DHED 314: Dental Hygiene Principles of Practice II
Jackie Singleton, R.D.H., M. Ed.
As a result of participating in the Spring 2009 Faculty Learning Community on Critical Thinking (FLC-CT), Dr. Singleton made changes to her course to help her students think more critically. By specifically incorporating the Paul-Elder framework for critical thinking and introducing processes that encourage students to ask questions that increase 1) the breadth of their understanding of a concept, and 2) their understanding of the role of "self-confidence" in their clinical performance for the week.
The Faculty Learning Community (FLC) opened my eyes to a new approach of teaching that engages the student in the learning process and helps them to think critically. As a result, students get more involved in the classroom activities and start asking higher level questions during class.
Use of the Paul-Elder framework for critical thinking
Dr. Singleton introduced the Paul-Elder approach to critical thinking to her students as a way to analyze various parts of thinking. Specifically, she created assignments that asked students to apply the Intellectual Standard of clarity when identifying and stating the following parts of the task:
- The main problem,
- The question at issue,
- Their assumptions,
- Their point of view,
- Relevant concepts,
- Information to support their claims, and
- The implications and consequences that follow their reasoning.
Encouraging students to ask questions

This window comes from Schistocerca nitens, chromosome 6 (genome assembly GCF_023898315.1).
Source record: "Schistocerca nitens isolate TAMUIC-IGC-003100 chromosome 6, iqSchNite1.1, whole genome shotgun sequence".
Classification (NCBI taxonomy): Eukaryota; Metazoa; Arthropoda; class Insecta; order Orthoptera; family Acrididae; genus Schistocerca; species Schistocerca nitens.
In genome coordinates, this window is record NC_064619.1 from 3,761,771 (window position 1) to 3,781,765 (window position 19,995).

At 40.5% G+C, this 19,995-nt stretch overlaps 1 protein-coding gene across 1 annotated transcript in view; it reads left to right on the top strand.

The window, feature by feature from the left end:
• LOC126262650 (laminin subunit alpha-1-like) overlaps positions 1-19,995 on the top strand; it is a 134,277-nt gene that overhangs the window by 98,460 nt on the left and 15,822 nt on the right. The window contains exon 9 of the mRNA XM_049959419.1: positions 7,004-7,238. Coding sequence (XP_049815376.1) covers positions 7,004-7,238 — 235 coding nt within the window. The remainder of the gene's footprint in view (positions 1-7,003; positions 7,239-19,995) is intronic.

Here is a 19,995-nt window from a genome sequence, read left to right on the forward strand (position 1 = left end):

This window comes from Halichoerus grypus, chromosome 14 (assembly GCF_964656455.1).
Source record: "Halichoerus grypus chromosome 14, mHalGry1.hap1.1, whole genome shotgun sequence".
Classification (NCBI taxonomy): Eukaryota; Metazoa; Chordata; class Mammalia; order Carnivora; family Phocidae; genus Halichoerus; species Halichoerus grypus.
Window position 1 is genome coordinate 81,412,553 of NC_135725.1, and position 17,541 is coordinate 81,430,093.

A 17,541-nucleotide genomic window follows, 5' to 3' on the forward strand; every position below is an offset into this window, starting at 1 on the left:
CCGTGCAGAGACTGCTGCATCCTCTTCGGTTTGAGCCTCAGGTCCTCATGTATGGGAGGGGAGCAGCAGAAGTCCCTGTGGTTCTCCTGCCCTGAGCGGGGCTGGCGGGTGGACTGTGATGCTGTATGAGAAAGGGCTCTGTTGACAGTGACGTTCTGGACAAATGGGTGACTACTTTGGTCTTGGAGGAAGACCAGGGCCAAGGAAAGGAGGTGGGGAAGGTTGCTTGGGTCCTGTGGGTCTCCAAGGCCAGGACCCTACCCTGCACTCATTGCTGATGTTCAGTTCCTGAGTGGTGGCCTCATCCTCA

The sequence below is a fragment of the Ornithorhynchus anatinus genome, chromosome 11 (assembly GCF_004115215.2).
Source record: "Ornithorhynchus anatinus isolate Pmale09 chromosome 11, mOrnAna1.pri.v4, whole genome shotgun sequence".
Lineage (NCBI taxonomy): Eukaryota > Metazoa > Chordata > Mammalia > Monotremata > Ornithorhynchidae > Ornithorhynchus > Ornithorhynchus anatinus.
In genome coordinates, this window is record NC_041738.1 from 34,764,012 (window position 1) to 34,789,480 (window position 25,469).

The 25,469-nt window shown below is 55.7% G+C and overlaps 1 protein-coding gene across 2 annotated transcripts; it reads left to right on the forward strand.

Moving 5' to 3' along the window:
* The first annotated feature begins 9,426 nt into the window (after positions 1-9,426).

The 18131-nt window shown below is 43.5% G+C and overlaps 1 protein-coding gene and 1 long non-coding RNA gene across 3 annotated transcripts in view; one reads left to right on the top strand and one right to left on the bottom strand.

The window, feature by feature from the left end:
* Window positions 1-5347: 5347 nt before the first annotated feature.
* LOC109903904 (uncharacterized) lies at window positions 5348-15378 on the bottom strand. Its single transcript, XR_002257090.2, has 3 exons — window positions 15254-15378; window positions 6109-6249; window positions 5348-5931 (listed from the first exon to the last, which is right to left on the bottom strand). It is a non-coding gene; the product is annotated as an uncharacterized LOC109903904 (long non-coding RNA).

Dr. Singleton incorporated strategies that promote an understanding of the usefulness of the Paul-Elder framework for critical thinking into the design of her course. On such method, known as the SEE-I, is designed to deepen the learner's understanding of a concept. Through the process of stating a concept, elaborating on the definition given, providing and example of the concept, and finally illustrating the concept with an appropriate comparison, the SEE-I method helps to clarify sometimes difficult concepts. Dr. Singleton designed a SEE-I activity to help her students understand the concept of Clinical Attachment Levels (CAL) [PDF]. Dr. Susan Grammer, a colleague of Dr. Singleton, noticed the impact of the SEE-I activity on the learning and comprehension of the students:
I teach in a pre-clinical dental hygiene course with Jackie Singleton who was in the FLC program. I sat in on a lecture she was presenting that our students traditionally have trouble understanding. It is a lecture on clinical attachment levels of tissue and involves mathematical computations. In the past, the dental faculty have always struggled with this lecture even in the graduate course for dental students.
Jackie decided to group the students for this lecture and do one of the FLC techniques called a See- I (I think that is what it is called). By the end of the lecture, the students really seemed to understand this concept and they could explain it in class. I basically thought this was interesting, but I was skeptical that they could actually understand this and apply it to their patients.
A few days later when I was grading students in the clinic, I was amazed that the students not only remembered what the clinical attachment level was but they were able to apply it to their patient. After that I decided to apply to the Fall FLC program.
Dr. Singleton also developed a confidence assessment that asked her students to rate their level of "self-confidence" for their clinical performance for each week [PDF]. The process of regular reflection helps to guide students towards the Intellectual Traits of perseverance, autonomy, and humility.